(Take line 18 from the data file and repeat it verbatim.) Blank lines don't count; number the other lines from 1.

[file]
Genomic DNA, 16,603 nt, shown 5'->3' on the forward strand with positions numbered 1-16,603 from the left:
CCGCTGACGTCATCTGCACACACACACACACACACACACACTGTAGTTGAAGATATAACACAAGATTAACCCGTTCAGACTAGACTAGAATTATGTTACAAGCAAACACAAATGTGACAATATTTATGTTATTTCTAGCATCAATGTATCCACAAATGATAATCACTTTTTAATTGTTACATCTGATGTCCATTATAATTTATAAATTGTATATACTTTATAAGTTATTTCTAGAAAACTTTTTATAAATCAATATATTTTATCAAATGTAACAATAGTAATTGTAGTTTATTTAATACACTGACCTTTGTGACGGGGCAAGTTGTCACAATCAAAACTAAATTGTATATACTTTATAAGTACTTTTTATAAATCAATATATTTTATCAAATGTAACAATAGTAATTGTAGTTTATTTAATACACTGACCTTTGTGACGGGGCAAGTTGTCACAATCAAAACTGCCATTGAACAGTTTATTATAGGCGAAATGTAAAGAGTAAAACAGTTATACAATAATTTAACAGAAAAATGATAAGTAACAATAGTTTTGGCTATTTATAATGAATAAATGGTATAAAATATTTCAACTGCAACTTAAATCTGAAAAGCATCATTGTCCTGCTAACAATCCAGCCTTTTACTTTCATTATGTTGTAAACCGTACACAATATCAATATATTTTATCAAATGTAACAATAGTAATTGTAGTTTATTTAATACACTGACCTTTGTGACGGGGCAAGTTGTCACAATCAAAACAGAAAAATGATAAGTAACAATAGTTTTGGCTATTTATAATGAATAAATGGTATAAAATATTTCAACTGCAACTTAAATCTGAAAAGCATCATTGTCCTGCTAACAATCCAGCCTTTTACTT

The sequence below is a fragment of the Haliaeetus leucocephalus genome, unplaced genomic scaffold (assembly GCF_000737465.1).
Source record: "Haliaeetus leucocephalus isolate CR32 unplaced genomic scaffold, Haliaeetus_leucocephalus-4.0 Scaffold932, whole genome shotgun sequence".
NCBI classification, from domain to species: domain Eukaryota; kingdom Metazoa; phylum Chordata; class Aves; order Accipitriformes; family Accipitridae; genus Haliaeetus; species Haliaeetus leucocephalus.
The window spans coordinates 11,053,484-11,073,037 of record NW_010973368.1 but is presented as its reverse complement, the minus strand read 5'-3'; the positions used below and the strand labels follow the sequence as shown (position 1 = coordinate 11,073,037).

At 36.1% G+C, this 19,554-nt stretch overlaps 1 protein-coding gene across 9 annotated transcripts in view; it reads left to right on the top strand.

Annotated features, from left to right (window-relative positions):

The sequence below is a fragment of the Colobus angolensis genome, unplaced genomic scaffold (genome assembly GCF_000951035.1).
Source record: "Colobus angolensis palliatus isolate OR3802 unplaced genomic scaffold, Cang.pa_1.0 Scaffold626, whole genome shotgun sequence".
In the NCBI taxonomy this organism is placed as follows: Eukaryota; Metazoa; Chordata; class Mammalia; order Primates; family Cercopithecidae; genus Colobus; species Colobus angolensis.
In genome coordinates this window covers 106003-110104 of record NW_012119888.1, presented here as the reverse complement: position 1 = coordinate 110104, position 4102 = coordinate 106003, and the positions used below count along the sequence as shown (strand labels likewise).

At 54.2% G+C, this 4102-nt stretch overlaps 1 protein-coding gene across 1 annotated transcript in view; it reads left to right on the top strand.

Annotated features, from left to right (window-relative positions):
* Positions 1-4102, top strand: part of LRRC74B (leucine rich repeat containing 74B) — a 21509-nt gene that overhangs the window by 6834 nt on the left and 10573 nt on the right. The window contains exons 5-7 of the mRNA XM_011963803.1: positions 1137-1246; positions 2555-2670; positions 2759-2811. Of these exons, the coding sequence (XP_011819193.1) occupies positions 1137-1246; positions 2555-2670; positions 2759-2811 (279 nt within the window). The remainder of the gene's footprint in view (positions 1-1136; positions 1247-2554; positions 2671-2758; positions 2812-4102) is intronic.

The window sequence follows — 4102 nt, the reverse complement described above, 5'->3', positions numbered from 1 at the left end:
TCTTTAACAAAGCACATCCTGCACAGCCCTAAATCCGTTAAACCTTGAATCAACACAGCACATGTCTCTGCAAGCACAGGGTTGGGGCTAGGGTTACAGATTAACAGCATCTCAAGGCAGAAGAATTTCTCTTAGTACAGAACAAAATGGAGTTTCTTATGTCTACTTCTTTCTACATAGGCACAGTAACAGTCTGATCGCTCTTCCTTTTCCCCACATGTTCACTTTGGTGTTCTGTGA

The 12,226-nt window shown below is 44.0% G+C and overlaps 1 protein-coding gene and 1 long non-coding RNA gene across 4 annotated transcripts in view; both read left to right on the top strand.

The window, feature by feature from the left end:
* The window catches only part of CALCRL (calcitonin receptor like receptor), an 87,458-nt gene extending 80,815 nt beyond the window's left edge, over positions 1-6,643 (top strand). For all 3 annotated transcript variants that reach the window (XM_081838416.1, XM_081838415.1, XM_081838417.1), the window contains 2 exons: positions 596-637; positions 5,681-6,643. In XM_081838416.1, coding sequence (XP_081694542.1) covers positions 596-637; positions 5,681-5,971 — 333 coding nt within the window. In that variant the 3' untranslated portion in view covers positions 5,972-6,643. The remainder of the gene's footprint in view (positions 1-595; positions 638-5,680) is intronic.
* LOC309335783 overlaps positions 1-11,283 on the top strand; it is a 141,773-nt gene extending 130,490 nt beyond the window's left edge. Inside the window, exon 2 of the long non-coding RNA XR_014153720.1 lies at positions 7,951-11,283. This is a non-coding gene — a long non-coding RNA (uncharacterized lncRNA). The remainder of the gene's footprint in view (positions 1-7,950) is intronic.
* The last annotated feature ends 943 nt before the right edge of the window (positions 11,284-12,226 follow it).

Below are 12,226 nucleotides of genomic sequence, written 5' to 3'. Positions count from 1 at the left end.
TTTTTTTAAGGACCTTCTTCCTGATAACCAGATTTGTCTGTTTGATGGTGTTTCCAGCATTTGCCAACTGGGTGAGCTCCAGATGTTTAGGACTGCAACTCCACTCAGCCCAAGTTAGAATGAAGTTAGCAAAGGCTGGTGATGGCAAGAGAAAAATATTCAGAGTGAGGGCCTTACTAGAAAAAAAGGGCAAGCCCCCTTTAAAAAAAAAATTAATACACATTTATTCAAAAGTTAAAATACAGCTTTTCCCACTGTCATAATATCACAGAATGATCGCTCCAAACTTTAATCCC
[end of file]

The 12,226-nt window shown below is 44.0% G+C and overlaps 1 protein-coding gene and 1 long non-coding RNA gene across 4 annotated transcripts in view; both read left to right on the top strand.